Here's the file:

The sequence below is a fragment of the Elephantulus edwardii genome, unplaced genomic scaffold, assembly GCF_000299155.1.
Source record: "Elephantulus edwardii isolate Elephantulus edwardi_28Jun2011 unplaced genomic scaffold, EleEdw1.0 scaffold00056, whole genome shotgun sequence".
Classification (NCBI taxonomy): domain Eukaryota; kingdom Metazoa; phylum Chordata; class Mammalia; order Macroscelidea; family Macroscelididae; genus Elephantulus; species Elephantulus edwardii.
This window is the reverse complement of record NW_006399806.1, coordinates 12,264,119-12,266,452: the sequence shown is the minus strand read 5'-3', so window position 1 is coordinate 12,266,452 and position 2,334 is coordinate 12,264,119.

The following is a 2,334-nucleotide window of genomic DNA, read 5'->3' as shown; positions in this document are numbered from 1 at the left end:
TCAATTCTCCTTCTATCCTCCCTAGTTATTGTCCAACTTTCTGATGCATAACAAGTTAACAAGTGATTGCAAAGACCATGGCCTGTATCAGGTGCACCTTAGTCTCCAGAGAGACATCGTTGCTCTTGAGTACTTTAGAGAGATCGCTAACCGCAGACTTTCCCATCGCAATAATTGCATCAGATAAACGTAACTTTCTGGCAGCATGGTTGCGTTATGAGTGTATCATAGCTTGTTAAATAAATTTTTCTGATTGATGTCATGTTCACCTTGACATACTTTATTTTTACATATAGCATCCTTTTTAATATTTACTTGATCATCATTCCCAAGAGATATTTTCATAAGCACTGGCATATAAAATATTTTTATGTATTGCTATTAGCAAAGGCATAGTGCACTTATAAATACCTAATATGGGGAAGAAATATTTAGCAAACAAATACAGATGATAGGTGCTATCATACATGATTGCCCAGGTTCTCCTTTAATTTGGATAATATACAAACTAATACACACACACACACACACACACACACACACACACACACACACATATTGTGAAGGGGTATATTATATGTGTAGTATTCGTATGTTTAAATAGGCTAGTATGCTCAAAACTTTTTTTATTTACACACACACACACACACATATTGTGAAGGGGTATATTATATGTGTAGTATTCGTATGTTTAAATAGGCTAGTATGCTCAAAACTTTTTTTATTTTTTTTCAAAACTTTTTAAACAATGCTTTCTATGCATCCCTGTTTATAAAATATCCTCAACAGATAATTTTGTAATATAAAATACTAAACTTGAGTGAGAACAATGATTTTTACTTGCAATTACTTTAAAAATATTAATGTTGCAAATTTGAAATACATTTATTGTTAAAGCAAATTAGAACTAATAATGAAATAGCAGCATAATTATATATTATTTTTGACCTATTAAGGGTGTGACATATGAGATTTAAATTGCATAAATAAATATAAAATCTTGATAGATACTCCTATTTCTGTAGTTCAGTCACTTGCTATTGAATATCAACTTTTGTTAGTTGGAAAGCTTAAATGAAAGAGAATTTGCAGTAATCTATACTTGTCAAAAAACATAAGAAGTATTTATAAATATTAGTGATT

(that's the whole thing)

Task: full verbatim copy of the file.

The sequence below is a fragment of the Elephantulus edwardii genome, unplaced genomic scaffold, assembly GCF_000299155.1.
Source record: "Elephantulus edwardii isolate Elephantulus edwardi_28Jun2011 unplaced genomic scaffold, EleEdw1.0 scaffold00056, whole genome shotgun sequence".
Classification (NCBI taxonomy): domain Eukaryota; kingdom Metazoa; phylum Chordata; class Mammalia; order Macroscelidea; family Macroscelididae; genus Elephantulus; species Elephantulus edwardii.
This window is the reverse complement of record NW_006399806.1, coordinates 12,264,119-12,266,452: the sequence shown is the minus strand read 5'-3', so window position 1 is coordinate 12,266,452 and position 2,334 is coordinate 12,264,119.

The following is a 2,334-nucleotide window of genomic DNA, read 5'->3' as shown; positions in this document are numbered from 1 at the left end:
TCAATTCTCCTTCTATCCTCCCTAGTTATTGTCCAACTTTCTGATGCATAACAAGTTAACAAGTGATTGCAAAGACCATGGCCTGTATCAGGTGCACCTTAGTCTCCAGAGAGACATCGTTGCTCTTGAGTACTTTAGAGAGATCGCTAACCGCAGACTTTCCCATCGCAATAATTGCATCAGATAAACGTAACTTTCTGGCAGCATGGTTGCGTTATGAGTGTATCATAGCTTGTTAAATAAATTTTTCTGATTGATGTCATGTTCACCTTGACATACTTTATTTTTACATATAGCATCCTTTTTAATATTTACTTGATCATCATTCCCAAGAGATATTTTCATAAGCACTGGCATATAAAATATTTTTATGTATTGCTATTAGCAAAGGCATAGTGCACTTATAAATACCTAATATGGGGAAGAAATATTTAGCAAACAAATACAGATGATAGGTGCTATCATACATGATTGCCCAGGTTCTCCTTTAATTTGGATAATATACAAACTAATACACACACACACACACACACACACACACACACACACACACACATATTGTGAAGGGGTATATTATATGTGTAGTATTCGTATGTTTAAATAGGCTAGTATGCTCAAAACTTTTTTTATTTACACACACACACACACACATATTGTGAAGGGGTATATTATATGTGTAGTATTCGTATGTTTAAATAGGCTAGTATGCTCAAAACTTTTTTTATTTTTTTTCAAAACTTTTTAAACAATGCTTTCTATGCATCCCTGTTTATAAAATATCCTCAACAGATAATTTTGTAATATAAAATACTAAACTTGAGTGAGAACAATGATTTTTACTTGCAATTACTTTAAAAATATTAATGTTGCAAATTTGAAATACATTTATTGTTAAAGCAAATTAGAACTAATAATGAAATAGCAGCATAATTATATATTATTTTTGACCTATTAAGGGTGTGACATATGAGATTTAAATTGCATAAATAAATATAAAATCTTGATAGATACTCCTATTTCTGTAGTTCAGTCACTTGCTATTGAATATCAACTTTTGTTAGTTGGAAAGCTTAAATGAAAGAGAATTTGCAGTAATCTATACTTGTCAAAAAACATAAGAAGTATTTATAAATATTAGTGATT